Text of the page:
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New technologies reveal the dynamic changes in mouse and human embryos during the first week after fertilization.

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image: My Mighty Mouse

My Mighty Mouse

By Megan Scudellari | April 1, 2015

Personal drug regimens based on xenograft mice harboring a single patient’s tumor still need to prove their true utility in medicine.

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image: Deploying the Body’s Army

Deploying the Body’s Army

By Jamie Green and Charlotte Ariyan | April 1, 2014

Using patients’ own immune systems to fight cancer


image: Models of Transparency

Models of Transparency

By Joan K. Heath, David Langenau, Kirsten C. Sadler, and Richard White | April 1, 2013

Researchers are taking advantage of small, transparent zebrafish embryos and larvae—and a special strain of see-through adults—to understand the development and spread of cancer.


image: Lamarck and the Missing Lnc

Lamarck and the Missing Lnc

By Kevin V. Morris | October 1, 2012

Epigenetic changes accrued over an organism’s lifetime may leave a permanent heritable mark on the genome, through the help of long noncoding RNAs.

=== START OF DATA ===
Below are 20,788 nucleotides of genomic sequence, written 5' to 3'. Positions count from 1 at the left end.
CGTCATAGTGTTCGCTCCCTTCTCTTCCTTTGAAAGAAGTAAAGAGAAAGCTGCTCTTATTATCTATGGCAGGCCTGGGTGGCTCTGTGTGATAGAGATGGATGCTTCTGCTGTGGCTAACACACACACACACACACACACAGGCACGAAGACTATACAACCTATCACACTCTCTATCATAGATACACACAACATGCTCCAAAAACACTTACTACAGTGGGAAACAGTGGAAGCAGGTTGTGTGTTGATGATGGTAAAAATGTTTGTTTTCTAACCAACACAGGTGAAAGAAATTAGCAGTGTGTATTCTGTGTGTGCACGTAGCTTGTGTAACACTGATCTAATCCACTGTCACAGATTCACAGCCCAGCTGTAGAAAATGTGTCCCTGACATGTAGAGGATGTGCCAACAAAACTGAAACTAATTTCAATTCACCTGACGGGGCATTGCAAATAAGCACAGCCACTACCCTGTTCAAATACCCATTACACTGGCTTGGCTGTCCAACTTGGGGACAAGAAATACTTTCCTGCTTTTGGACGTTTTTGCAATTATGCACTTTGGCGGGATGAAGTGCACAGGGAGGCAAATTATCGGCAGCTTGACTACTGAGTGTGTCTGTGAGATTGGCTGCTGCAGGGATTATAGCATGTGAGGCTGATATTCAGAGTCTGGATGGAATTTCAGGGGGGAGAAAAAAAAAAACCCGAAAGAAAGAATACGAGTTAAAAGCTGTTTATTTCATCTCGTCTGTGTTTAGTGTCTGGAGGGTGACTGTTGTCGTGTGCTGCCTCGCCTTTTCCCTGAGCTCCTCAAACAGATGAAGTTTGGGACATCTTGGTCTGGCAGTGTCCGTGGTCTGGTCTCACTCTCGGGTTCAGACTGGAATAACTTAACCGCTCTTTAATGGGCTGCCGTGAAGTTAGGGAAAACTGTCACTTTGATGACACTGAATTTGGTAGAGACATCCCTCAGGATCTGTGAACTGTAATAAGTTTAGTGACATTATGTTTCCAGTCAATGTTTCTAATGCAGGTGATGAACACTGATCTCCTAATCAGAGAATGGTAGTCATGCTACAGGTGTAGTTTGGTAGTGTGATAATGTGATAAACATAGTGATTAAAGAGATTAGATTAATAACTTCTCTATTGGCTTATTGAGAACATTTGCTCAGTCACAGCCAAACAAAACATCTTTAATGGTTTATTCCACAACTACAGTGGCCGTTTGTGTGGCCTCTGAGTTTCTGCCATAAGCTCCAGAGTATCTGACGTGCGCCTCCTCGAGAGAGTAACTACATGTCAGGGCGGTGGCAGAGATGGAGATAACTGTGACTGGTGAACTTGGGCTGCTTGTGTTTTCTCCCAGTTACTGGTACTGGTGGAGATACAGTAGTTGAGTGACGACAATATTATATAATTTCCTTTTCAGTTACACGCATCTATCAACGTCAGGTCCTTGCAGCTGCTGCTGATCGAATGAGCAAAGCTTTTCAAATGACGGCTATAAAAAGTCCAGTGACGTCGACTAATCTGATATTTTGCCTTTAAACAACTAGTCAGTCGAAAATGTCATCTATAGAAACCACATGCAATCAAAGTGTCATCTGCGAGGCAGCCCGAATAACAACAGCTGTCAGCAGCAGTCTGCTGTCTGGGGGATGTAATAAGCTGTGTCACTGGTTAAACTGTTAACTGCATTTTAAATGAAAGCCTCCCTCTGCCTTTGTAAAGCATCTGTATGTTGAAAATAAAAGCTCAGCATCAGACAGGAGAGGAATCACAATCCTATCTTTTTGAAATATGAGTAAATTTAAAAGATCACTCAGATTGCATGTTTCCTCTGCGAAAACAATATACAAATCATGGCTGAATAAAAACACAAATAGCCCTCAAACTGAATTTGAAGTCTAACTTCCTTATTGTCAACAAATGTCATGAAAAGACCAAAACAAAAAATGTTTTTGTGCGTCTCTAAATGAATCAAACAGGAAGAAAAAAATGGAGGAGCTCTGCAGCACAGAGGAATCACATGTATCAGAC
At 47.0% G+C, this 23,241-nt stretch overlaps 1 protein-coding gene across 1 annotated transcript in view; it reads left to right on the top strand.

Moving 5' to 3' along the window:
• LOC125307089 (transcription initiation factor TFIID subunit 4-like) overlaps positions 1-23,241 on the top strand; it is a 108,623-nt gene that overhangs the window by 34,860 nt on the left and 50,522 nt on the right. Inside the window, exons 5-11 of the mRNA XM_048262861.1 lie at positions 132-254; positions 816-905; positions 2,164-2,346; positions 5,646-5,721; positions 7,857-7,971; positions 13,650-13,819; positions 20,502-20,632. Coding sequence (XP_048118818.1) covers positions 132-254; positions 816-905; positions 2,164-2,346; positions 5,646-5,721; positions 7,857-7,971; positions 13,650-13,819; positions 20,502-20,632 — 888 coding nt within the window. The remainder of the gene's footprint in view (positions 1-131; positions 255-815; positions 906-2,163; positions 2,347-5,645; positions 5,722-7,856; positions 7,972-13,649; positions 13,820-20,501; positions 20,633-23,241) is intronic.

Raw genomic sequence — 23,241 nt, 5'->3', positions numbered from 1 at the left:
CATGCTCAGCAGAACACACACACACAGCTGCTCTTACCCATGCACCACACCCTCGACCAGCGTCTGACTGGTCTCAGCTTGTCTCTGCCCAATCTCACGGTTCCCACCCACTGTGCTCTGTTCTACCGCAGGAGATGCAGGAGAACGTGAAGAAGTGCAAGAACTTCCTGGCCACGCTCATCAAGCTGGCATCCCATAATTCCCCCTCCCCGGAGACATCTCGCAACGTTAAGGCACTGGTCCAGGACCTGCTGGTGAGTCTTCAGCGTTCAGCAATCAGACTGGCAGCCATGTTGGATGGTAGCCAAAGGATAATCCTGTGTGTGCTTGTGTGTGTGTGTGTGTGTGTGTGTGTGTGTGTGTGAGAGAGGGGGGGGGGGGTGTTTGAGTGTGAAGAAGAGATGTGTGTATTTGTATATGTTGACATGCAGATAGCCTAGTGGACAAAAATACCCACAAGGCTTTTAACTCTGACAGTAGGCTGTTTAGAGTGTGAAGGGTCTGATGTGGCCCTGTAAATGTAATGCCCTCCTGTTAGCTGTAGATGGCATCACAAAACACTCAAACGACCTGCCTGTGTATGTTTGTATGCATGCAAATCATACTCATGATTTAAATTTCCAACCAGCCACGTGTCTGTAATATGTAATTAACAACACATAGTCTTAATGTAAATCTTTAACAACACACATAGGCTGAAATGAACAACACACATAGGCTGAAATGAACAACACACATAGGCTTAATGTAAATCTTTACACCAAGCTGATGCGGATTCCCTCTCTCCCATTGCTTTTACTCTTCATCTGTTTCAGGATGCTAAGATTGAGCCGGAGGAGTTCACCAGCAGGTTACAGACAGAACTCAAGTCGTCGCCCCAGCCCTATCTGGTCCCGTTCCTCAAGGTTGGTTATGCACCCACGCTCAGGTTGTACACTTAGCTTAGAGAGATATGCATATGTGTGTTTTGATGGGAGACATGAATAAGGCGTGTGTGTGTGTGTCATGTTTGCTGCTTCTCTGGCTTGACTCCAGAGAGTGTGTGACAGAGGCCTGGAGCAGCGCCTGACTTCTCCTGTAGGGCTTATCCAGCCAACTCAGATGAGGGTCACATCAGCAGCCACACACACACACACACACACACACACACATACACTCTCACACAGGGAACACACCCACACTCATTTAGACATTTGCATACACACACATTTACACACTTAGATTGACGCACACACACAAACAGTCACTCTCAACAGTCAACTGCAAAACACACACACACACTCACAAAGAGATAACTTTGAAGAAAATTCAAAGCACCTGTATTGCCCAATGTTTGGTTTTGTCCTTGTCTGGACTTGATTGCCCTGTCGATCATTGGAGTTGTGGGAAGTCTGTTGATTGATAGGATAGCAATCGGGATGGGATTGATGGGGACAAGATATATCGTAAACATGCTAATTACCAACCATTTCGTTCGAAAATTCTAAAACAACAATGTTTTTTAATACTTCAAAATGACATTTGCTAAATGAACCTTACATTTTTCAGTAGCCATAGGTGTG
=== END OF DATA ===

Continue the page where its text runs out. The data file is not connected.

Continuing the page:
By Robin A. Weiss and Peter Hale | June 1, 2011

Looking back, looking ahead


image: Taking Aim at Melanoma

Taking Aim at Melanoma

By Keith T. Flaherty | April 1, 2011

Understanding oncogenesis at the molecular level offers the prospect of tailoring treatments much more precisely for patients with advanced cases of this deadliest of skin cancers.


image: Epigenetic Changes in Cancer

Epigenetic Changes in Cancer

By Manel Esteller | March 1, 2011

The study of how covalent marks on DNA and histones are involved in the origin and spread of cancer cells is also leading to new therapeutic strategies.


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